A chip washer according to the invention comprises a cylindrical upper part 1, a funnel part 2 as its continuation, and a pipe 3 attached to the latter as well as its valves 4 and 5. The upper part 1 of the chip washer is closed by means of alid 6, from which an almost tangential part 7 departs on the same plane and forms a roof for the outlet channel 8. The floor plate 9 of the outlet channel 8 extends inside the cylindrical part 1, and an outlet pipe 10, concentric with the cylindricalpart 1, has been attached to the lower surface of the edge of the floor plate 9. In the outlet channel 8 there is the first vertical side wall 11 in the direction of the liquid circulation, and the wall 11 is linked tangentially to the upper edge of thewall of the outlet pipe 10. A vertical side wall 12 further in the direction of the liquid circulation has been welded to the floor plate 9 of the outlet channel and intersects the side wall of the pipe 10 in such a manner that this intersection pointand the tangential point of the side wall 11 on the wall of the outlet pipe 10 delimit an arc of approx. 120.degree. on the circumference of the pipe 10 (FIG. 3). The upper end of the outlet pipe 10 is thus open over approx. 240.degree.. Inside theoutlet pipe 10 rotates a rotor 13, which is driven by a motor 16 by transmission of a shaft 14 and a belt 15. The rotational direction of the rotor 13 is clockwise, i.e., towards the outlet channel 8, according to FIG. 1. In the lid 6 of the chipwasher, close to its edge, is an opening 17, for the chips, and water spray pipes 18, which are almost tangent to the wall of the cylindrical part (FIG. 2). The water sprays 18 can also be positioned tangentially in the side wall of the upper part ofthe washer. Furthermore, in the pipe 3 above the valve 4 there is a tangential water spray 19.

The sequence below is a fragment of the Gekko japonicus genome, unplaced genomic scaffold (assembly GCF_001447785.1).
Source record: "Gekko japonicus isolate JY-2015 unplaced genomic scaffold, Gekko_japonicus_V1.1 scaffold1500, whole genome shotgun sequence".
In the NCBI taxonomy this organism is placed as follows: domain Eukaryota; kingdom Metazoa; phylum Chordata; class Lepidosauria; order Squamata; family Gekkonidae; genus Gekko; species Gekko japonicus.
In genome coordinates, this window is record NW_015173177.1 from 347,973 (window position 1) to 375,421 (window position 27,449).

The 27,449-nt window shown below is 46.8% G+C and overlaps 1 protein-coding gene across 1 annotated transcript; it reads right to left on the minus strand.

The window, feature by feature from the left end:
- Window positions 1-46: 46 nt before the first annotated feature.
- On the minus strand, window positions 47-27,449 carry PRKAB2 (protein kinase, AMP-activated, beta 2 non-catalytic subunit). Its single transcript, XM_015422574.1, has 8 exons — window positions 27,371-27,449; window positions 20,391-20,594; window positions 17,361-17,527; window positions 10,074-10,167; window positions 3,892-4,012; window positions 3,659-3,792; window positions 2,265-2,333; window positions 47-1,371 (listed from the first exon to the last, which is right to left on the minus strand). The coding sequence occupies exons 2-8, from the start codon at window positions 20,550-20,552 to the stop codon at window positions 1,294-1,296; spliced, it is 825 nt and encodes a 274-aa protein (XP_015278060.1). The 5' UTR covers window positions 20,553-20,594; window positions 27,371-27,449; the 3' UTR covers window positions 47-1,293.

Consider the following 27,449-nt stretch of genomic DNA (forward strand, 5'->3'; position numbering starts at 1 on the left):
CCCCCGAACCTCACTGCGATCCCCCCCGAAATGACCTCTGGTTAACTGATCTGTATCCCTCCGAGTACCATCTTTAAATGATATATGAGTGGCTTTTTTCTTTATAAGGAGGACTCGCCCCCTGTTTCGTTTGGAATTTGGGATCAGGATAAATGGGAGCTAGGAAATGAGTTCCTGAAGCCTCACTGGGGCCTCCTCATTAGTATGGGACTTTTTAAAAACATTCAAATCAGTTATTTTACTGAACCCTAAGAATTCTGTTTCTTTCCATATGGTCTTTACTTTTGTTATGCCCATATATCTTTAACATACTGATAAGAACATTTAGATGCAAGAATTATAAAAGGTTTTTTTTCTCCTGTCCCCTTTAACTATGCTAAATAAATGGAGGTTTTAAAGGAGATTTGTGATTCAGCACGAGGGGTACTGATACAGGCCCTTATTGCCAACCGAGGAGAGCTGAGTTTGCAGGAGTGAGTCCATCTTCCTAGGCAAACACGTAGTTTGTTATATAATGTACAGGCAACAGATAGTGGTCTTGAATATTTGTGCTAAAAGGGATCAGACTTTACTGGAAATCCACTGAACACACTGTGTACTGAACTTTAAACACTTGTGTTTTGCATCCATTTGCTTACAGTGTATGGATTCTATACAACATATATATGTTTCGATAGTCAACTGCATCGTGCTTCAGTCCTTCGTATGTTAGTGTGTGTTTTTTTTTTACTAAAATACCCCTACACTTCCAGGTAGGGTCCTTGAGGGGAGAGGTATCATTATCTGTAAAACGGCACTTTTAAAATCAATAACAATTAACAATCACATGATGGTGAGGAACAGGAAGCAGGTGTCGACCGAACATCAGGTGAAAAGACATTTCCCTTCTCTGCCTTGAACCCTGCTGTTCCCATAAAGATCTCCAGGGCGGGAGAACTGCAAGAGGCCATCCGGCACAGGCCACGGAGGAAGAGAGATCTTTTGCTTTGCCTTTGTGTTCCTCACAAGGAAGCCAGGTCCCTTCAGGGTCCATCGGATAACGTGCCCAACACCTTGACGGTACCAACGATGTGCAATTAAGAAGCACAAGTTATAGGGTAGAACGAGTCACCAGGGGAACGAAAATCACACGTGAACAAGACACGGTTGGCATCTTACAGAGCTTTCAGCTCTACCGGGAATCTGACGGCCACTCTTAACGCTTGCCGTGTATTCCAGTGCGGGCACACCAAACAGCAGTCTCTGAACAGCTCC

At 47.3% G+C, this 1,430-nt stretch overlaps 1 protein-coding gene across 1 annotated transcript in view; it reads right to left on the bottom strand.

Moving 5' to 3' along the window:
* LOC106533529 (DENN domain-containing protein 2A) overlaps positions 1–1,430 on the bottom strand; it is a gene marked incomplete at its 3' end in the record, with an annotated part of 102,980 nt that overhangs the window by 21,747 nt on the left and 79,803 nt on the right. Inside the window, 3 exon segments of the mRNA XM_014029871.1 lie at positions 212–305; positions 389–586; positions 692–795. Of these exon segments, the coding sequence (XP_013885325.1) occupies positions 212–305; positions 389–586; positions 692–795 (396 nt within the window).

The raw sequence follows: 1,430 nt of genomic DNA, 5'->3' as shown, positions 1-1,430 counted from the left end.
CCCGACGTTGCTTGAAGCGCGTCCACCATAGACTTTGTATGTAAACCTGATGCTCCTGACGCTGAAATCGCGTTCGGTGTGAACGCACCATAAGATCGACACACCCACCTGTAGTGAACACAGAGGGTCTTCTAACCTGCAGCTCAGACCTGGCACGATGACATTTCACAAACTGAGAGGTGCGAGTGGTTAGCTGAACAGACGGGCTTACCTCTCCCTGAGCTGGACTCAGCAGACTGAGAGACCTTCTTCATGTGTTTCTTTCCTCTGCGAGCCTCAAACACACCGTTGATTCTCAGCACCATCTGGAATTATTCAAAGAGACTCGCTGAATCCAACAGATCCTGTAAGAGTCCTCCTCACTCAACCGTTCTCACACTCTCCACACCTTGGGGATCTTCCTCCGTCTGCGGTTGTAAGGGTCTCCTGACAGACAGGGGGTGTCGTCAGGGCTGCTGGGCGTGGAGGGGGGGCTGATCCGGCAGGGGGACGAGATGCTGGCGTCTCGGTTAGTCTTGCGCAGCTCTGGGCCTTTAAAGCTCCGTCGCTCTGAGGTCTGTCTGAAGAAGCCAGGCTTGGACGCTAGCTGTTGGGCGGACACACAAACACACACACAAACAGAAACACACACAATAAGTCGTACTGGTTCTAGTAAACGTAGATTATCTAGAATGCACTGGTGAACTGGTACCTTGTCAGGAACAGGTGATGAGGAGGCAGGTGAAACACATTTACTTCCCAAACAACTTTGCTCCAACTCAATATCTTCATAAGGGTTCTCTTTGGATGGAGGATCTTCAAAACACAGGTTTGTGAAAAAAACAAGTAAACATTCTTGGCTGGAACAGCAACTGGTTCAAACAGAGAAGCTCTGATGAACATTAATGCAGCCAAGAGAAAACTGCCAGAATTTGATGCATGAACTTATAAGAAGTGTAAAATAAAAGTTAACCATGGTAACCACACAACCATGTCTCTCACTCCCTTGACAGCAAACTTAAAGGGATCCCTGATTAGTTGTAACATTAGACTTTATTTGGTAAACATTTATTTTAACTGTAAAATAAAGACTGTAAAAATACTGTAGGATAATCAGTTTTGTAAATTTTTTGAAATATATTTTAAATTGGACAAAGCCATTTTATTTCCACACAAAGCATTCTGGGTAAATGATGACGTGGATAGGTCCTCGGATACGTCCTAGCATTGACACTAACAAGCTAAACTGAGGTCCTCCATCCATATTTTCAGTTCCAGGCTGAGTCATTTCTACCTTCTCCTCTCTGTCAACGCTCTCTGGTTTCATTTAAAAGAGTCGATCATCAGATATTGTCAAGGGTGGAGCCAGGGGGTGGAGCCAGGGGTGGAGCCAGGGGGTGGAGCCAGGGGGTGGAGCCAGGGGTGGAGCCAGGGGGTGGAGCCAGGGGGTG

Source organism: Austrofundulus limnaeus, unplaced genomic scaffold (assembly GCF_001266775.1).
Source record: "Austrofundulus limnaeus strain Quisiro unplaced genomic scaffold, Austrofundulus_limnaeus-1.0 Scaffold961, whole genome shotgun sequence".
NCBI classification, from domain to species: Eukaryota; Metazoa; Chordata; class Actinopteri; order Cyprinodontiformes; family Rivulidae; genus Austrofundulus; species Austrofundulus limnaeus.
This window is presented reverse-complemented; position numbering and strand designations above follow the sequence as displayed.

OPERATION

The chips to be washed are fed into the device through the opening 17, whereby they arrive in the circular space between the outlet pipe 10 and the inner wall of the cylinder 1. Under the effect of the tangential sprays emerging from the spraypipes 18 the water circulates clockwise in the said circular space (FIG. 4). When the chips arrive at the sprays 18, they are pressed under the water surface by the sprays. The chips are pressed further downwards during the circulatory motion (the longarching arrow in FIG. 1). The first side wall 11 in the direction of the liquid circulation prevents the chips from passing unwashed into the outlet channel 8. When the chips sink, heavy foreign materials such as stones, sand, scrap iron, watersoakedbark, etc. are detached from them. The washing effect is promoted by the beating effect of the sprays and the turbulence caused by the sprays. When the rotor 13 rotates clockwise in accordance with FIG. 1, the chips freed from heavy foreign materialsare sucked into the pipe 10, and a portion of these chips is removed into the outlet channel 8 through the opening formed by the floor plate 9 and the side walls 11 and 12. The rotor is protected from damage caused by stones, etc. by its location in thewashed-chips part. Another portion of the chips returns through the clearance between the rotor 13 and the left wall of the outlet pipe 10 (FIG. 1) into the clearance between the outlet pipe 10 and the wall of the cylindrical part 1 and is returned tothe lower end of the pipe 10 and from there into the outlet pipe 10. The device is characterized by a small washing-water requirement, an advantage which can be augmented by means of the said return flow.

The heavy foreign particles detached from the chips sink further into the funnel part 2. The spray 19 above the valve 4 detaches the chips possibly accompanying the heavy materials and produces a turbulence which lifts the chips into the funnelpart 2 and further through the outlet pipe 10 into the outlet channel 8 or back into the circulation in the cylindrical part 1. By opening the valve 4 at times the heavy materials can be removed into the pipe 3, which can have a transparent wall throughwhich the part above the valve 5 can be observed to see when it is full of material to be removed; the pipe 3 can be emptied by opening the valve 5.